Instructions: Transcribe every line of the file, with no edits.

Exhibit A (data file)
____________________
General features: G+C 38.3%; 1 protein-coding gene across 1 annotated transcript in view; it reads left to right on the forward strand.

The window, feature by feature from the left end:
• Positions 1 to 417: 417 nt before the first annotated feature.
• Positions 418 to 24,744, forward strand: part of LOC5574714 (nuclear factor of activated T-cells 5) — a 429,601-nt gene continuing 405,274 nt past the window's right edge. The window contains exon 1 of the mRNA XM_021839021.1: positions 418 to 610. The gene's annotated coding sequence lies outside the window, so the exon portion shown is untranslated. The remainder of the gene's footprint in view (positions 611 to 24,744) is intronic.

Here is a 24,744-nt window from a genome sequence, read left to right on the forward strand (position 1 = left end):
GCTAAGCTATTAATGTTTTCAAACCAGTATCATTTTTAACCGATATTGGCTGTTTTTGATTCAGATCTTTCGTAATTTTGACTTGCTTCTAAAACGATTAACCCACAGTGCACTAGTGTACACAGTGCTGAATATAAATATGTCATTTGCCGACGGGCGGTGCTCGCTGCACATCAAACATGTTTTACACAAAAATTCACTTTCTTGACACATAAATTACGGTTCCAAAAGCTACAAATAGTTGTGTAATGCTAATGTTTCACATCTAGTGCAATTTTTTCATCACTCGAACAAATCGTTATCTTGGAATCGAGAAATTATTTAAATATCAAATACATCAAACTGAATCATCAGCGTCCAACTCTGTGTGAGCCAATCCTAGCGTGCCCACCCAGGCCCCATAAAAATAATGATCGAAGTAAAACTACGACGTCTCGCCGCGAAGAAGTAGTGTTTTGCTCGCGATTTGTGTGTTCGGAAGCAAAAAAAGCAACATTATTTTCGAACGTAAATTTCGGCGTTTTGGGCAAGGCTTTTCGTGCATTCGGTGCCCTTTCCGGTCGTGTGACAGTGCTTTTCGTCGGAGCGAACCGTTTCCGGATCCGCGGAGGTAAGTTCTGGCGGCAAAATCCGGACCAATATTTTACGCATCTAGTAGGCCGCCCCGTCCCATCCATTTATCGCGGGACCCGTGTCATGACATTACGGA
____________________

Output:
General features: G+C 38.3%; 1 protein-coding gene across 1 annotated transcript in view; it reads left to right on the forward strand.

The window, feature by feature from the left end:
• Positions 1 to 417: 417 nt before the first annotated feature.
• Positions 418 to 24,744, forward strand: part of LOC5574714 (nuclear factor of activated T-cells 5) — a 429,601-nt gene continuing 405,274 nt past the window's right edge. The window contains exon 1 of the mRNA XM_021839021.1: positions 418 to 610. The gene's annotated coding sequence lies outside the window, so the exon portion shown is untranslated. The remainder of the gene's footprint in view (positions 611 to 24,744) is intronic.

Here is a 24,744-nt window from a genome sequence, read left to right on the forward strand (position 1 = left end):
GCTAAGCTATTAATGTTTTCAAACCAGTATCATTTTTAACCGATATTGGCTGTTTTTGATTCAGATCTTTCGTAATTTTGACTTGCTTCTAAAACGATTAACCCACAGTGCACTAGTGTACACAGTGCTGAATATAAATATGTCATTTGCCGACGGGCGGTGCTCGCTGCACATCAAACATGTTTTACACAAAAATTCACTTTCTTGACACATAAATTACGGTTCCAAAAGCTACAAATAGTTGTGTAATGCTAATGTTTCACATCTAGTGCAATTTTTTCATCACTCGAACAAATCGTTATCTTGGAATCGAGAAATTATTTAAATATCAAATACATCAAACTGAATCATCAGCGTCCAACTCTGTGTGAGCCAATCCTAGCGTGCCCACCCAGGCCCCATAAAAATAATGATCGAAGTAAAACTACGACGTCTCGCCGCGAAGAAGTAGTGTTTTGCTCGCGATTTGTGTGTTCGGAAGCAAAAAAAGCAACATTATTTTCGAACGTAAATTTCGGCGTTTTGGGCAAGGCTTTTCGTGCATTCGGTGCCCTTTCCGGTCGTGTGACAGTGCTTTTCGTCGGAGCGAACCGTTTCCGGATCCGCGGAGGTAAGTTCTGGCGGCAAAATCCGGACCAATATTTTACGCATCTAGTAGGCCGCCCCGTCCCATCCATTTATCGCGGGACCCGTGTCATGACATTACGGA